Hundreds hit the trails for annual Beach Lake Jamboree
An estimated 700 kids showed up Thursday for the Beach Lake Jamboree, an annual cross country running event that’s often the first race a child in Anchorage ever runs.
“Getting kids active and just bring the whole community together is the purpose,” said organizer Caela Nielsen of Ravenwood Elementary.
The 15th annual event was held on the cross country trails between the elementary school and Chugiak High, where a mass of parents and children gathered for the races. Sponsored by Healthy Futures and the Anchorage School District, the event was held under mostly sunny skies on the high school’s crowded campus, where parking was at a premium thanks to high school football, gymnastics and volleyball events being held simultaneously.
Waves of children hit the trail beginning at 5:30 p.m. with Kindergarten girls and ending at 7:15 p.m. with 5th and 6th grade boys. High school athletes from Chugiak and Eagle River High served as pace-setters and led the kids in pre-race calesthenics to the tune of radio-friendly rock and rap music.
Eagle River cross country running coach Jacob Bera said practice is technically over for runners who didn’t make state, but that didn’t stop the majority of his squad from coming out to help with the event.
“They look forward to this every year,” said Bera, who carried his own young daughter on his shoulders as he helped his athletes corral the young racers. “They have a blast.”
Students from very Chugiak-Eagle River elementary school participated in the event, as did students from Tudor Elementary, Ursa Major Elementary, Ursa Minor Elementary, Orion Elementary, local private schools and home-schooled kids. Nielsen said that in addition to the high school runners, wrestlers from Eagle River High and JROTC students from both Chugiak and Eagle River were among the volunteers. She said Bob Stehn of the Nordic Skiing Association of Anchorage was also “a huge help.”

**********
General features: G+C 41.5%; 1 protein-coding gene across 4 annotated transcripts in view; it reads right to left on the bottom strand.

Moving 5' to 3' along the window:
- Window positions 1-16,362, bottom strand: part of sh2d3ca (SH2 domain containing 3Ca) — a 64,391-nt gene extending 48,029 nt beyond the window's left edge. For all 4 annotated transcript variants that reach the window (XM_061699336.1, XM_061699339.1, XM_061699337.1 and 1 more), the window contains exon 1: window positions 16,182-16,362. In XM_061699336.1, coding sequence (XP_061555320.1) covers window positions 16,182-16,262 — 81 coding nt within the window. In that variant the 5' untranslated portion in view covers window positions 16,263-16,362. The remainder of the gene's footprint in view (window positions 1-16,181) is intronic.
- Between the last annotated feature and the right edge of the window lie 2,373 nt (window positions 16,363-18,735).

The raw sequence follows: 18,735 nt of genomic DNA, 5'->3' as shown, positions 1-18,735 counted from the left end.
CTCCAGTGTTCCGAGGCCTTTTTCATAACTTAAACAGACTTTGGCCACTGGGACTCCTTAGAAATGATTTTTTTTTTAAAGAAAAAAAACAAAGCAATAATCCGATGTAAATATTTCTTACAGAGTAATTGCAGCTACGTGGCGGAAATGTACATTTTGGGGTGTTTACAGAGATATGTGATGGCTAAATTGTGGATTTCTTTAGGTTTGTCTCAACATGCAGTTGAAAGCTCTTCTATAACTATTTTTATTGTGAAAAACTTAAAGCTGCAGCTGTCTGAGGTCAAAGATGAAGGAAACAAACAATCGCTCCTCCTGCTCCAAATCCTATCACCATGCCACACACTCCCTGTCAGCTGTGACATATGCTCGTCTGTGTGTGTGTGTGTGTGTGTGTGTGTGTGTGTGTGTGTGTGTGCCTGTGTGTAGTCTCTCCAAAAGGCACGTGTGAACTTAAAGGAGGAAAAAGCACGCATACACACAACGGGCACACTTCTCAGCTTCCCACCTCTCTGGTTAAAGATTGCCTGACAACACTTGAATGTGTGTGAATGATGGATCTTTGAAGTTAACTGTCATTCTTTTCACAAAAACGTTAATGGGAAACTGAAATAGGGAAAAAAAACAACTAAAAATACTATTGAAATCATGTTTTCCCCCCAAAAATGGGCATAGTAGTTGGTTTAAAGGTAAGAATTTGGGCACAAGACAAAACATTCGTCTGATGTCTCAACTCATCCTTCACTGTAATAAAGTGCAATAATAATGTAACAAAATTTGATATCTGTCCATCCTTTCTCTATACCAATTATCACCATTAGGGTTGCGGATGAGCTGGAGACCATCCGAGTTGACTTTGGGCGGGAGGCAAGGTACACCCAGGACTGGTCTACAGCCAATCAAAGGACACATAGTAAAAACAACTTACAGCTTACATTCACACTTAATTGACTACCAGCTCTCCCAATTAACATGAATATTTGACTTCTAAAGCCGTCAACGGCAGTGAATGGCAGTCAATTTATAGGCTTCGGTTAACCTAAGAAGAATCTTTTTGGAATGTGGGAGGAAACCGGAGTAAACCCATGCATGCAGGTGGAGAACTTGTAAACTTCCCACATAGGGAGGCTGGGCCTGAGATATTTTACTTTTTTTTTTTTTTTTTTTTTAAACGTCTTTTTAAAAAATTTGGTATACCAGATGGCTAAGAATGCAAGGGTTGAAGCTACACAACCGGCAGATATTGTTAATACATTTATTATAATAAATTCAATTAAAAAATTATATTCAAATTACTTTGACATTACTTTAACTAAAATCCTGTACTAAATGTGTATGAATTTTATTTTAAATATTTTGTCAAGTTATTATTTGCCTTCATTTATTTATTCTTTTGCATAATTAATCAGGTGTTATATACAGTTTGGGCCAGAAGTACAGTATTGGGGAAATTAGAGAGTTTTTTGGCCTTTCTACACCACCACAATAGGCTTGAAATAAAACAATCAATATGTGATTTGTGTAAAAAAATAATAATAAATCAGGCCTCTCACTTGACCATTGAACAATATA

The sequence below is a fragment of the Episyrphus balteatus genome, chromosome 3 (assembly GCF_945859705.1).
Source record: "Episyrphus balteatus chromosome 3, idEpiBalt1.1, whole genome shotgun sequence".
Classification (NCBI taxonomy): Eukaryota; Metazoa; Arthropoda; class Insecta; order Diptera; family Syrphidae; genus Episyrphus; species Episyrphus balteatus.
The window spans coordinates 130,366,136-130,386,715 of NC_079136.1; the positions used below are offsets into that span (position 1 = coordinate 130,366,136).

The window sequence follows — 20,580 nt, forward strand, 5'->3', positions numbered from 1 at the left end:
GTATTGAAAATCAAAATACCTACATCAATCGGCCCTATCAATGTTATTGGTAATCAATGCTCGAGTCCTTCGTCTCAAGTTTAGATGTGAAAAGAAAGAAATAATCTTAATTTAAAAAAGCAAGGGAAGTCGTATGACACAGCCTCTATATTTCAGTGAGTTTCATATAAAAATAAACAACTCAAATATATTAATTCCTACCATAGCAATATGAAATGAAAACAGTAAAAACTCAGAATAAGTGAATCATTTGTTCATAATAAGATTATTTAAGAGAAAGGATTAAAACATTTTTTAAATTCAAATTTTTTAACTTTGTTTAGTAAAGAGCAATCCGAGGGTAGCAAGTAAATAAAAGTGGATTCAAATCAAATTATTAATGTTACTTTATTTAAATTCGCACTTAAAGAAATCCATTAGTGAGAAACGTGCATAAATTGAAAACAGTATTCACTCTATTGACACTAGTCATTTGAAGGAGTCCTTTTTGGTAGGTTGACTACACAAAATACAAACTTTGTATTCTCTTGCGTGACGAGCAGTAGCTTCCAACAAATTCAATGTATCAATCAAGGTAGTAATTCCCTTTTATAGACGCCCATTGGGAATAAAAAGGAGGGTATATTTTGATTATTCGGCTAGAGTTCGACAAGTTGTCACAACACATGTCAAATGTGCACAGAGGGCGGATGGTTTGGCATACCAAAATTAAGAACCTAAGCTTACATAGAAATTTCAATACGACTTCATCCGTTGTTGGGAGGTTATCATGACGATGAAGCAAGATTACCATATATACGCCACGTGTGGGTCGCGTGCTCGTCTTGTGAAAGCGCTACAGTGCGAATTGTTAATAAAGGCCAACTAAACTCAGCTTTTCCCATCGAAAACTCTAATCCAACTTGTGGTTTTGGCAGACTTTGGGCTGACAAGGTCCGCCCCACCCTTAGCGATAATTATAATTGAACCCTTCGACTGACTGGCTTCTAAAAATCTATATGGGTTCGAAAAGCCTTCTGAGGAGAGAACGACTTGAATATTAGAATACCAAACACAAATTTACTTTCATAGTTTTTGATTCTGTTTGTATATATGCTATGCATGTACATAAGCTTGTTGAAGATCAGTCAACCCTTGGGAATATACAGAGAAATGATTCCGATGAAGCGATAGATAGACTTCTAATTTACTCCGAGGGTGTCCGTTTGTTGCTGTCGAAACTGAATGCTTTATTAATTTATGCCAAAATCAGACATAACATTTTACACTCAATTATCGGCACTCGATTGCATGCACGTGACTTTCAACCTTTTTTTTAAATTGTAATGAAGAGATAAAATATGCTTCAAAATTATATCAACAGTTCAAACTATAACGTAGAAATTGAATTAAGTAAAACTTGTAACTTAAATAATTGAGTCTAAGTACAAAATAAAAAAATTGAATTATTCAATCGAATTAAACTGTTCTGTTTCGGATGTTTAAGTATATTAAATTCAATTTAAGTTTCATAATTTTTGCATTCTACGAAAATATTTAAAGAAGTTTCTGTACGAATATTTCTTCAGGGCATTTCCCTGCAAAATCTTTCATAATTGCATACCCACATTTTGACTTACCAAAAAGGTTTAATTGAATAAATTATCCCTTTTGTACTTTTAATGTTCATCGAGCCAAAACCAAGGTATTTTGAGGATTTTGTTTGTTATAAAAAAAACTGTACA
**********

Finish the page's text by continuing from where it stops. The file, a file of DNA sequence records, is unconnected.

Nielsen said the event was first started by Wayne Armstrong, a physical education teacher at Birchwood ABC, whose campus is near the extensive Beach Lake Trails system.
“It was started as a community building event,” she said.
Nielsen sad the concept has since grown to include a North Anchorage Jamboree and a South Anchorage Jamboree — events Matias Saari with Healthy Futures now attract fields of a thousand or more young athletes.
Bera said the event is a great way to expose young kids to the fun of running a cross country race, and many of his teen athletes themselves participated in the event as children. That’s why he feels it’s important to continue supporting the race, and said he’s gratified when so many older athletes volunteer to help grow the sport.
“I think this is the night I am the most proud of my kids,” Bera said.
CORRECTION: A previous version of this story misidentifed the school where Nielsen teaches.
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